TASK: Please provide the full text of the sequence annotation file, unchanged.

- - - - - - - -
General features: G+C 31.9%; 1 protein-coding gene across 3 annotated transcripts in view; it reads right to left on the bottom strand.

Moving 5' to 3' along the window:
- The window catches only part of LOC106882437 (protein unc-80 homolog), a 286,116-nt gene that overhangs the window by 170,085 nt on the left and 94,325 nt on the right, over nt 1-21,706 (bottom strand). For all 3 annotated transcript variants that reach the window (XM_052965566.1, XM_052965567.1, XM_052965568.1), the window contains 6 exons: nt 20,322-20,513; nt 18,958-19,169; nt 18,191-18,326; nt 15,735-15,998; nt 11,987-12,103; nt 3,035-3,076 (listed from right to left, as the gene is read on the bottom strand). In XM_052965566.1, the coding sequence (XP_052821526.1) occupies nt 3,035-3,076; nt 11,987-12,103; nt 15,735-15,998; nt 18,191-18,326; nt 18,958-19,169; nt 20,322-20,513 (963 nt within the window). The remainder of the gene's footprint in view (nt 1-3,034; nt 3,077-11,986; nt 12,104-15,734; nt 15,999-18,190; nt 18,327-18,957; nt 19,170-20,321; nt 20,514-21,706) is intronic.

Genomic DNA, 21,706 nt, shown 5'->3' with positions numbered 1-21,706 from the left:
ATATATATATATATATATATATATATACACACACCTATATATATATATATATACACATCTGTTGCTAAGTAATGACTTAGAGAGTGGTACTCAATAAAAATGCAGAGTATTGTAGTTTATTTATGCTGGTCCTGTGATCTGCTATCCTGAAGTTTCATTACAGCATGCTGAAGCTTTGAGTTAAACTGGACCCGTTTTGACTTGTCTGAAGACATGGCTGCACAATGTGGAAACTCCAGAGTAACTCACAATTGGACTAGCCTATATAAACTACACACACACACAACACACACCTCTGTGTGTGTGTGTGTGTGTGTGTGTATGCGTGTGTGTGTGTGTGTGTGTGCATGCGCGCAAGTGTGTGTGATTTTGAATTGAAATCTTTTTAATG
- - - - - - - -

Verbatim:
General features: G+C 31.9%; 1 protein-coding gene across 3 annotated transcripts in view; it reads right to left on the bottom strand.

Moving 5' to 3' along the window:
- The window catches only part of LOC106882437 (protein unc-80 homolog), a 286,116-nt gene that overhangs the window by 170,085 nt on the left and 94,325 nt on the right, over nt 1-21,706 (bottom strand). For all 3 annotated transcript variants that reach the window (XM_052965566.1, XM_052965567.1, XM_052965568.1), the window contains 6 exons: nt 20,322-20,513; nt 18,958-19,169; nt 18,191-18,326; nt 15,735-15,998; nt 11,987-12,103; nt 3,035-3,076 (listed from right to left, as the gene is read on the bottom strand). In XM_052965566.1, the coding sequence (XP_052821526.1) occupies nt 3,035-3,076; nt 11,987-12,103; nt 15,735-15,998; nt 18,191-18,326; nt 18,958-19,169; nt 20,322-20,513 (963 nt within the window). The remainder of the gene's footprint in view (nt 1-3,034; nt 3,077-11,986; nt 12,104-15,734; nt 15,999-18,190; nt 18,327-18,957; nt 19,170-20,321; nt 20,514-21,706) is intronic.

Genomic DNA, 21,706 nt, shown 5'->3' with positions numbered 1-21,706 from the left:
ATATATATATATATATATATATATATACACACACCTATATATATATATATATACACATCTGTTGCTAAGTAATGACTTAGAGAGTGGTACTCAATAAAAATGCAGAGTATTGTAGTTTATTTATGCTGGTCCTGTGATCTGCTATCCTGAAGTTTCATTACAGCATGCTGAAGCTTTGAGTTAAACTGGACCCGTTTTGACTTGTCTGAAGACATGGCTGCACAATGTGGAAACTCCAGAGTAACTCACAATTGGACTAGCCTATATAAACTACACACACACACAACACACACCTCTGTGTGTGTGTGTGTGTGTGTGTGTATGCGTGTGTGTGTGTGTGTGTGTGCATGCGCGCAAGTGTGTGTGATTTTGAATTGAAATCTTTTTAATG